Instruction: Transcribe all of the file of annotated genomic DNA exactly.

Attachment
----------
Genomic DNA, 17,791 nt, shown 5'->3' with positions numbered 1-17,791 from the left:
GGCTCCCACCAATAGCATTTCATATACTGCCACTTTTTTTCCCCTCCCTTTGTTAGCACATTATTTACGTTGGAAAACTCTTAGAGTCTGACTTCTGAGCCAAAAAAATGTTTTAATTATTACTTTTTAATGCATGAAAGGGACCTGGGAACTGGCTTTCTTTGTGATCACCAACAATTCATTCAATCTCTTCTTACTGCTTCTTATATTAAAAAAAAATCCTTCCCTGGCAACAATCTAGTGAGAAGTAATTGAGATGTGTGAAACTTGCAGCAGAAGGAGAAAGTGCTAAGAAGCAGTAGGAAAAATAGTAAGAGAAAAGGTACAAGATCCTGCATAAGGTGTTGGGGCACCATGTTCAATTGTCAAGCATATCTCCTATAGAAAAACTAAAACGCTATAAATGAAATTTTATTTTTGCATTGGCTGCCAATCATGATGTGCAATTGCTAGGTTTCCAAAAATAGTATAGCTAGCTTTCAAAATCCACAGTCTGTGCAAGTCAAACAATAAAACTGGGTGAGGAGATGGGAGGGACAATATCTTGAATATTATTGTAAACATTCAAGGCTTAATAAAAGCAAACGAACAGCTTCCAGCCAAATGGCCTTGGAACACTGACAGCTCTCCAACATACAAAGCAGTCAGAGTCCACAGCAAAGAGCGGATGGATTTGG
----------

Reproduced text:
Genomic DNA, 17,791 nt, shown 5'->3' with positions numbered 1-17,791 from the left:
GGCTCCCACCAATAGCATTTCATATACTGCCACTTTTTTTCCCCTCCCTTTGTTAGCACATTATTTACGTTGGAAAACTCTTAGAGTCTGACTTCTGAGCCAAAAAAATGTTTTAATTATTACTTTTTAATGCATGAAAGGGACCTGGGAACTGGCTTTCTTTGTGATCACCAACAATTCATTCAATCTCTTCTTACTGCTTCTTATATTAAAAAAAAATCCTTCCCTGGCAACAATCTAGTGAGAAGTAATTGAGATGTGTGAAACTTGCAGCAGAAGGAGAAAGTGCTAAGAAGCAGTAGGAAAAATAGTAAGAGAAAAGGTACAAGATCCTGCATAAGGTGTTGGGGCACCATGTTCAATTGTCAAGCATATCTCCTATAGAAAAACTAAAACGCTATAAATGAAATTTTATTTTTGCATTGGCTGCCAATCATGATGTGCAATTGCTAGGTTTCCAAAAATAGTATAGCTAGCTTTCAAAATCCACAGTCTGTGCAAGTCAAACAATAAAACTGGGTGAGGAGATGGGAGGGACAATATCTTGAATATTATTGTAAACATTCAAGGCTTAATAAAAGCAAACGAACAGCTTCCAGCCAAATGGCCTTGGAACACTGACAGCTCTCCAACATACAAAGCAGTCAGAGTCCACAGCAAAGAGCGGATGGATTTGG